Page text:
3. Expanded due diligence- Buyers have expended due diligence; they use advanced sources such as virtual data rooms and pay more concern towards data security & privacy issues. Investors are digging further into a target company’s supply chains, employee health, insurance coverage, and other factors that are likely to be affected by the epidemic.
4. ESG (environmental, social, and governance) factors- Buyers and sellers are now considering the ESG factors. Environmental, social, and governance (ESG) concerns, such as climate change, confidentiality, diversity, and labor standards, are becoming more important to consumers and sellers. “Such considerations have gained traction in corporate governance in general, as seen by the Business Roundtable’s redefining of corporate purpose in 2019 to include responsibilities to customers, workers, suppliers, and communities, in addition to shareholders”.
5. Change in policy and Legislation- The federal government in the US has taken extraordinary efforts to help firms and their employees, creating possible liabilities that must be addressed in purchase agreements. “The Paycheck Protection Program (“PPP”), established in March by the Coronavirus Aid, Relief, and Economic Security Act (the “CARES Act”) and extended in the December 27 stimulus package, was the most notable of them. The PPP offers loans, primarily to small companies that are forgiven without repayment in certain conditions but must be returned otherwise”.
6. Special purpose acquisition companies (“SPACs”)- Multiple stories about special purpose acquisition companies (“SPACs”) appeared in 2020, indicating a significant increase in IPOs and de-SPAC transactions. According to the report “ 248 SPACs launched IPOs, with an average IPO size of approximately $334 million, raising total gross proceeds of approximately $82.8 billion – more than four times 2019’s 59 SPAC IPOs, with an average IPO size of approximately $230.5 million and total gross proceeds of approximately $13.6 billion. The amounts raised reflect much larger buying power, given the propensity to attract other capital into deals via PIPEs and other mechanisms and the leverage applied in acquisitions”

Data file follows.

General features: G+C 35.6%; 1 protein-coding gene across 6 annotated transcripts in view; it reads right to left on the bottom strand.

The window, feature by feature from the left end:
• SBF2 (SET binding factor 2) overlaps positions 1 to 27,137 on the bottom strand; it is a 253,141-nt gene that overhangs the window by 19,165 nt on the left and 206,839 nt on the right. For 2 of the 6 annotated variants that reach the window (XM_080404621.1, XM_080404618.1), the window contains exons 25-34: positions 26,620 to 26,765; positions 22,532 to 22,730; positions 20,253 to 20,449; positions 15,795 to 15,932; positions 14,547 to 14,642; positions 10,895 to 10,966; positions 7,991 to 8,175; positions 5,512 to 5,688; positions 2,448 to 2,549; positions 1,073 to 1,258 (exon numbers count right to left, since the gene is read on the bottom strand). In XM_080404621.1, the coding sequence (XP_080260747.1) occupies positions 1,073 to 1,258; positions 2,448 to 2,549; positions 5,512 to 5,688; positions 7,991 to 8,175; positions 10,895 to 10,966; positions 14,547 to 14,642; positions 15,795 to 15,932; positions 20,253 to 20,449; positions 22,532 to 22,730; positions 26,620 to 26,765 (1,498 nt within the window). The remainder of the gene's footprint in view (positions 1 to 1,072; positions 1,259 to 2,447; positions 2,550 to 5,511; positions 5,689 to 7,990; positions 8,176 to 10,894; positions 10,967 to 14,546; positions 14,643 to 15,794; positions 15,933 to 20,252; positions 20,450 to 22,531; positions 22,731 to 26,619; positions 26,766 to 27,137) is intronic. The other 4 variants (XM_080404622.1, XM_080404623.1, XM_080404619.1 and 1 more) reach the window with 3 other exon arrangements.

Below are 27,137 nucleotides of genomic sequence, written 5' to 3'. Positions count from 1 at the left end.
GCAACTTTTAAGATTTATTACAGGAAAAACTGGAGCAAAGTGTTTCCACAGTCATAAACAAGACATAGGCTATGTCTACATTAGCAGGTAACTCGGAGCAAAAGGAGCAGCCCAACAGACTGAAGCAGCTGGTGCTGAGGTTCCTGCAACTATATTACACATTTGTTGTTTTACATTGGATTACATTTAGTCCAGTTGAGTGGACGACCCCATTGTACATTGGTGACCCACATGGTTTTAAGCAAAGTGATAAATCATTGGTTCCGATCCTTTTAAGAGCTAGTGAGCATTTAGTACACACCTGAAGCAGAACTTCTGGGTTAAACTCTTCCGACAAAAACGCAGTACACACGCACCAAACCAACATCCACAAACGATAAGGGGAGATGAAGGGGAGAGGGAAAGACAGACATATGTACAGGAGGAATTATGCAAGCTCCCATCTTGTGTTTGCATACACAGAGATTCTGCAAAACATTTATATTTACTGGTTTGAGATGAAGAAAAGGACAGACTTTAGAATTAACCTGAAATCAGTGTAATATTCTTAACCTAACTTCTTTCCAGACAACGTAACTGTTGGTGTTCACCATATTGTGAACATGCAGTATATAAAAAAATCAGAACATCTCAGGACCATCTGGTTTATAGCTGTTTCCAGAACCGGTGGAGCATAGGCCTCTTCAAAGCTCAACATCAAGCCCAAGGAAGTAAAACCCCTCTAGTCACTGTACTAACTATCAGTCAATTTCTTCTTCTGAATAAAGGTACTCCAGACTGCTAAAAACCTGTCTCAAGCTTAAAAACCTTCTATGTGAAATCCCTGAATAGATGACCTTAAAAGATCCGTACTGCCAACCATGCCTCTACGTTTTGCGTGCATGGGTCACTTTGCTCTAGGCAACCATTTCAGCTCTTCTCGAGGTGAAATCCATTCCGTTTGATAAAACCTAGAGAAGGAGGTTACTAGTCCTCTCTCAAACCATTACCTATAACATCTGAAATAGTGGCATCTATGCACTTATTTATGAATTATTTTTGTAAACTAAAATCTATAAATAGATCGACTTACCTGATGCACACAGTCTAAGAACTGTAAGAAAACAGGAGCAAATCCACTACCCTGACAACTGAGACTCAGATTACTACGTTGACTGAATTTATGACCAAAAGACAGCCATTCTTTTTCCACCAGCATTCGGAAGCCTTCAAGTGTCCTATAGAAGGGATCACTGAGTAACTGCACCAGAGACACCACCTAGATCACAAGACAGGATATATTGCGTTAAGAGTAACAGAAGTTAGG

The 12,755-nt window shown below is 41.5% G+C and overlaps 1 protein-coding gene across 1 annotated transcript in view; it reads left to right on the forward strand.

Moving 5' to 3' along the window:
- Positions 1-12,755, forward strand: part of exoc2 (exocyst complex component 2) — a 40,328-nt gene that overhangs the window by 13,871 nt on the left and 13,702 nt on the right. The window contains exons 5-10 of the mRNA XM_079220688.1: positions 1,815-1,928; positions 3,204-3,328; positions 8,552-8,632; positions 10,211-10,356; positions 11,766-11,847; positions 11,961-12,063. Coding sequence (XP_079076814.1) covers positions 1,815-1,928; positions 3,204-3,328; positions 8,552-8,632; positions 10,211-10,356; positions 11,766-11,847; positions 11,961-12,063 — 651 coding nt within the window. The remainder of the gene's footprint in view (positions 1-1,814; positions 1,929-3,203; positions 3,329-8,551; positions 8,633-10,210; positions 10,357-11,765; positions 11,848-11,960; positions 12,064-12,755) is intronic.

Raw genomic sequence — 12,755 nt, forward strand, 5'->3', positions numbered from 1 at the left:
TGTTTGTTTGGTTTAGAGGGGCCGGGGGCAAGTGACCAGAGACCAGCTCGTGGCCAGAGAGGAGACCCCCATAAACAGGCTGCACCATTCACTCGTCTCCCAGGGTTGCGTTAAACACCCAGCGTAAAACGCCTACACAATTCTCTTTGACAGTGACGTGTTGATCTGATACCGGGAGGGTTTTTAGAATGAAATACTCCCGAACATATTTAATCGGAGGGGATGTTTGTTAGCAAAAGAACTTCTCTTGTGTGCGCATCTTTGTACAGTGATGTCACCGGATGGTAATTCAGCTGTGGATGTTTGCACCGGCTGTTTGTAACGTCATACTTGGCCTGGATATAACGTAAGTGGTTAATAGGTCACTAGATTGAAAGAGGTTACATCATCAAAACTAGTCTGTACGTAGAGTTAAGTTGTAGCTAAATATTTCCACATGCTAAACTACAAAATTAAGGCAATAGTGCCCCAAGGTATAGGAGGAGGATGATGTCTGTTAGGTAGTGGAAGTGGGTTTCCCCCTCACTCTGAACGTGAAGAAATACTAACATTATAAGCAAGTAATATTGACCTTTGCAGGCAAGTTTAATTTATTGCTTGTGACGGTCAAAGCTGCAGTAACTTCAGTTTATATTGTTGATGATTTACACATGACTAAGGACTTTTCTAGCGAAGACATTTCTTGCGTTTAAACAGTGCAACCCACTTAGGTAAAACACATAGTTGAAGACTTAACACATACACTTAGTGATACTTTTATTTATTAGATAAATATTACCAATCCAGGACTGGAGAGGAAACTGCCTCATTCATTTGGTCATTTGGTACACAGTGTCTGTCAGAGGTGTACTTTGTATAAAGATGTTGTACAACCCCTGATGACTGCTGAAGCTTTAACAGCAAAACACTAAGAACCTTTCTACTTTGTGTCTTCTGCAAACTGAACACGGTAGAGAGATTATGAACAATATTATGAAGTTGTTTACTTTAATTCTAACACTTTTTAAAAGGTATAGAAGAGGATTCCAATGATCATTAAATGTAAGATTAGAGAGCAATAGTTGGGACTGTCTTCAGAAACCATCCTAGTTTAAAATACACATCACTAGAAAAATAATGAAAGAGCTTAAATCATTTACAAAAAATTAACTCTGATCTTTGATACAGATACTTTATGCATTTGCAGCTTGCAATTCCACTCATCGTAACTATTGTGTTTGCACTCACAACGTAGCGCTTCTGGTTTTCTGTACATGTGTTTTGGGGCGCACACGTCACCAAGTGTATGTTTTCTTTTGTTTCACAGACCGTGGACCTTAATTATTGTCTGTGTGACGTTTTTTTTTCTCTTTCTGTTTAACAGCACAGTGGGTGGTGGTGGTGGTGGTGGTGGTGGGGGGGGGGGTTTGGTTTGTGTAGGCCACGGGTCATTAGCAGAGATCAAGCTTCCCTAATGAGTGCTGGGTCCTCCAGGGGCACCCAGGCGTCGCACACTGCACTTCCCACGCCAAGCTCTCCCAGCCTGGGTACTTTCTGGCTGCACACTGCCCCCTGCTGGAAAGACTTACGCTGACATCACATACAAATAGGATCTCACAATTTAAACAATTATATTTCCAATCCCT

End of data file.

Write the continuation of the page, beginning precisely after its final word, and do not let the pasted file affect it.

7. Other Factors- Shareholder activism was significantly low because of the pandemic threat; overall shareholder activism was down considerably in the first three quarters of 2020 compared to 2019.
8. Massive attention in start-ups- Investors are becoming more interested in start-up firms, particularly those focused on digital products and services.
COVID has heavily overshadowed all parts of our life, including mergers and acquisitions. Companies have had to rethink and reassess their M&A strategy in the face of COVID, but deal activity is ramping up and will continue to do so in the New Year, although with some modifications. The US M&A market has undergone a roller-coaster year as a result of the COVID-19 outbreak. Technology and telecommunications were the most active sectors and received huge investment amid the pandemic. And when the pandemic broke out in early 2020, deal activity dropped, but it rapidly recovered. The recovery in the second half of 2021 will set the stage for even more expansion in the future. In upcoming times, deal activity is likely to increase.